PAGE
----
But Senate Minority Leader Mitch McConnellMitch McConnellDisconnect: Trump, GOP not on same page GOP senator: There will never be full U.S.-Mexico border wall Overnight Tech: Dem wants to see FCC chief's net neutrality plans | New agency panel on telecom diversity | Trump calls NASA astronaut MORE (R-Ky.) predicted Sunday that last week's Medicare "doc fix" vote was a sign of trouble to come for Democrats in trying to rally enough votes to push through a government-run health insurance option.
Senate Democratic Caucus chairman Charles SchumerCharles SchumerSchumer: 'Good for country' if Trump punts on border wall fight GOP senator: There will never be full U.S.-Mexico border wall GOP fundraiser enters crowded primary for Pa. Senate seat MORE (D-N.Y.) said on Sunday that Majority Leader Harry ReidHarry ReidWeek ahead: House to revive Yucca Mountain fight Warren builds her brand with 2020 down the road 'Tuesday Group' turncoats must use recess to regroup on ObamaCare MORE (D-Nev.) is "very close" to getting the 60 votes needed to move forward with a healthcare reform bill in the Senate.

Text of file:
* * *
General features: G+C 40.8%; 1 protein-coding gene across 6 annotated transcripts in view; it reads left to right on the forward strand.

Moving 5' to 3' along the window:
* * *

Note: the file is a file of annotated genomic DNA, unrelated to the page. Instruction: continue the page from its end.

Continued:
According to Schumer, Reid "is leaning strongly" toward including a provision that would allow states to opt out of public health insurance if they want to keep private insurers.
Schumer added that the liberal senators are "able to live with" an opt-out public option under which states could decline to participate in a public program.
"We need some competition for the insurance companies," Schumer said on NBC’s “Meet the Press.” A government-run insurance plan would "have to play by the same rules as the insurance companies and it would negotiate rates with the providers," Schumer said.
Having a public option would bring competition to states that only have one or two insurance providers, Schumer said.
Senate Minority Leader Mitch McConnell (R-Ky.) declined to predict whether or not Democrats could garner 60 votes to invoke cloture on healthcare reform or if the GOP would filibuster the bill. But he did say that Republican success in blocking the 10-year Medicare reimbursement rate increase showed that Reid lacks the votes for broader healthcare reform.